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E-LEARNING FOR BASIC EDUCATION

IN THE PHILIPPINES

Virgilio U. Manzano
Director, Model Information and Technology Classroom (MITC)
University of the Philippines College of Education
Diliman, Quezon City, Philippines
and
Coordinator, Associated Schools Project Network (ASPNet)
UNESCO National Commission of the Philippines
Department of Foreign Affairs, Pasay City, Philippines

Introduction

In the advent of the implementation of the 2002 Basic Education Curriculum of


the Philippines under the leadership of the Department of Education (DepEd), the need to
use e-learning in the classroom is important since integration of subject areas is
emphasized. In the formal school curriculum, which covers a period of 6 years for
elementary and 4 years secondary education levels, the subjects being offered at the
basic education level include Filipino, English, Mathematics, Science and Makabayan
(Nationalism). The non-formal education program allows out-of-school youth to graduate
from the secondary school after passing the Proficiency and Equivalency Test.

According to President Gloria Macapagal-Arroyo of the Philippines, she


envisions every child in the Philippines to acquire quality education, and that every
classroom should have a computer. Based on her State of the Nation Address (SONA),
President Arroyo stated her program in providing an approach the ensures high-quality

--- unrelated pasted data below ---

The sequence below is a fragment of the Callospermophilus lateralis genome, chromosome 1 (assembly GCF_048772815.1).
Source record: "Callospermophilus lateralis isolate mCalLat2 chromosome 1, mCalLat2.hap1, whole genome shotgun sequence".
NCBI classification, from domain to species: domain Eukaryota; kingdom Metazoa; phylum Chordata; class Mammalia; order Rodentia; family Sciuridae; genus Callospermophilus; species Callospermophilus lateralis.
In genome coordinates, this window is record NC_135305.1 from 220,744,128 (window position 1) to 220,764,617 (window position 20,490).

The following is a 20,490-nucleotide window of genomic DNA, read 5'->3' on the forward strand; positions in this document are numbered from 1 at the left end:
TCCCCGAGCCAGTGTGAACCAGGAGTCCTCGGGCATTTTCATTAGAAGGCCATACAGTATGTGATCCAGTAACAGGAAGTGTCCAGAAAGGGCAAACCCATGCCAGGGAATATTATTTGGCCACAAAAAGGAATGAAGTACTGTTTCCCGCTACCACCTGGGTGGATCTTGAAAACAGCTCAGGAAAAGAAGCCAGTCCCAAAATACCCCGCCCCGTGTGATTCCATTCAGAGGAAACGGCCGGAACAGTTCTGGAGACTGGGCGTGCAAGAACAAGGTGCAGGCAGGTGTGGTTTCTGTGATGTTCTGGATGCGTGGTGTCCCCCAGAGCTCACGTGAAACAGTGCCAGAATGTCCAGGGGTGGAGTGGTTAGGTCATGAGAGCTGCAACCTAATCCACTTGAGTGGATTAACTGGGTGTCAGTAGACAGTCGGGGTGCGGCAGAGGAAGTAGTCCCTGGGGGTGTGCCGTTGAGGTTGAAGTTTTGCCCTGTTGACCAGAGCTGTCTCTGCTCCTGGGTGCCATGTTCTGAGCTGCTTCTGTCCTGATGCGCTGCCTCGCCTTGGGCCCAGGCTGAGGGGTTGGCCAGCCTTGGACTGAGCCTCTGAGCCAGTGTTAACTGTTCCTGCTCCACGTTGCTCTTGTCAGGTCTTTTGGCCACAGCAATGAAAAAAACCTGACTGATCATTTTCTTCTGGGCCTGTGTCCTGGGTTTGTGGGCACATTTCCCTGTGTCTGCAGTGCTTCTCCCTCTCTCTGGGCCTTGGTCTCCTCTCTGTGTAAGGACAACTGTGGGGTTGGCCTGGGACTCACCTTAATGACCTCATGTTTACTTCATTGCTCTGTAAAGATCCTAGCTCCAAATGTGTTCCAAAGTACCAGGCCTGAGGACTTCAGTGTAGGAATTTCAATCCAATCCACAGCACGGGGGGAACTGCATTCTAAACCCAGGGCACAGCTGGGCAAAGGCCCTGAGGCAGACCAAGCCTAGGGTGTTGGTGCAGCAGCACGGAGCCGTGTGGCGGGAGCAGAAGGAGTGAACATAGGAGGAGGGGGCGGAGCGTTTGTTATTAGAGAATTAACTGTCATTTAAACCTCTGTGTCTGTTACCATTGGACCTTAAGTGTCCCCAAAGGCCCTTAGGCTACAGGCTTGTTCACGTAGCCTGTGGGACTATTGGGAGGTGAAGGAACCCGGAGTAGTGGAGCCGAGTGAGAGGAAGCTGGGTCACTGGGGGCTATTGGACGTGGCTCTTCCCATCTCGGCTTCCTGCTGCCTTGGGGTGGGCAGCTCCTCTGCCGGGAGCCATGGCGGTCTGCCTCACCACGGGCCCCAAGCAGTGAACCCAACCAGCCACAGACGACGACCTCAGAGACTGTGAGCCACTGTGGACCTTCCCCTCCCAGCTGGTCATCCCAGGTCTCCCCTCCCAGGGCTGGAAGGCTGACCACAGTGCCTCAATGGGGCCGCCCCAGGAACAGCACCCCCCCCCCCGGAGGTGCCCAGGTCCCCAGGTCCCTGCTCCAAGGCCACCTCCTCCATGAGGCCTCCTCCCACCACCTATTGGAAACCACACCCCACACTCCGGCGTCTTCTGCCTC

education (Orani, 2003). In July 2003, President Arroyo started the program known as
the Strong Republic School Distance Learning System (SRDLS). She stated the need for
a government to support the use of distance education utilizing e-learning as one
approaches to promote the provision of quality education in the local communities and to
promote equal access to basic education that include the elementary and secondary school
level.

There are a lot advantages of using e-learning in the in-school and off-school
settings in the Philippines. It allows interactivity between the lesson and the learner. The
individualization of each learner is enhanced. The cost-effectiveness can be seen on it
since the reproduction and distribution of learning materials is considered to be
inexpensive. Its novelty allows the learners to deal on interesting lessons allowing them
to become well motivated and receptive to ides provided. The integrity of each lessons
can be maintained since the computer allows the delivery of uniform information in a
sequential manner based on the needs of the learners, anytime and anywhere.
Policy and Programs on E-Learning

According to Padolina (2002), the Information Technology and E-Commerce


Council (ITECC) has provided the groundwork for e-learning in the Philippines which
brought about the enactment of the Republic Act 8972 commonly known as the
Electronic Commerce Act of the Philippines. The Human Resource Development (HRD)
Committee has the following functions: (1) to develop policy and programs in e-
learning; (2) to develop guidelines on enhancement of basic education; and (3) to develop
IT human resources.

In order to implement the policy and programs on e-learning in the Philippines,


the ITECC-HRD Subcommittee on e-learning was established (Padolina, 2002). Its
specific functions are: (1) to create an e-learning environment by actively promoting

According to Grey (2003), the texting for education can

The texting for education allows the use of digital technology following a three
step process (Grey, 2003). The teacher usually request for a video program from
Pearson’s large science library via satellite to an available digital recorder attached to a
television in the classroom. In the project, the 40 teachers selected are provided the
gadgets required free of charge in their own classrooms.

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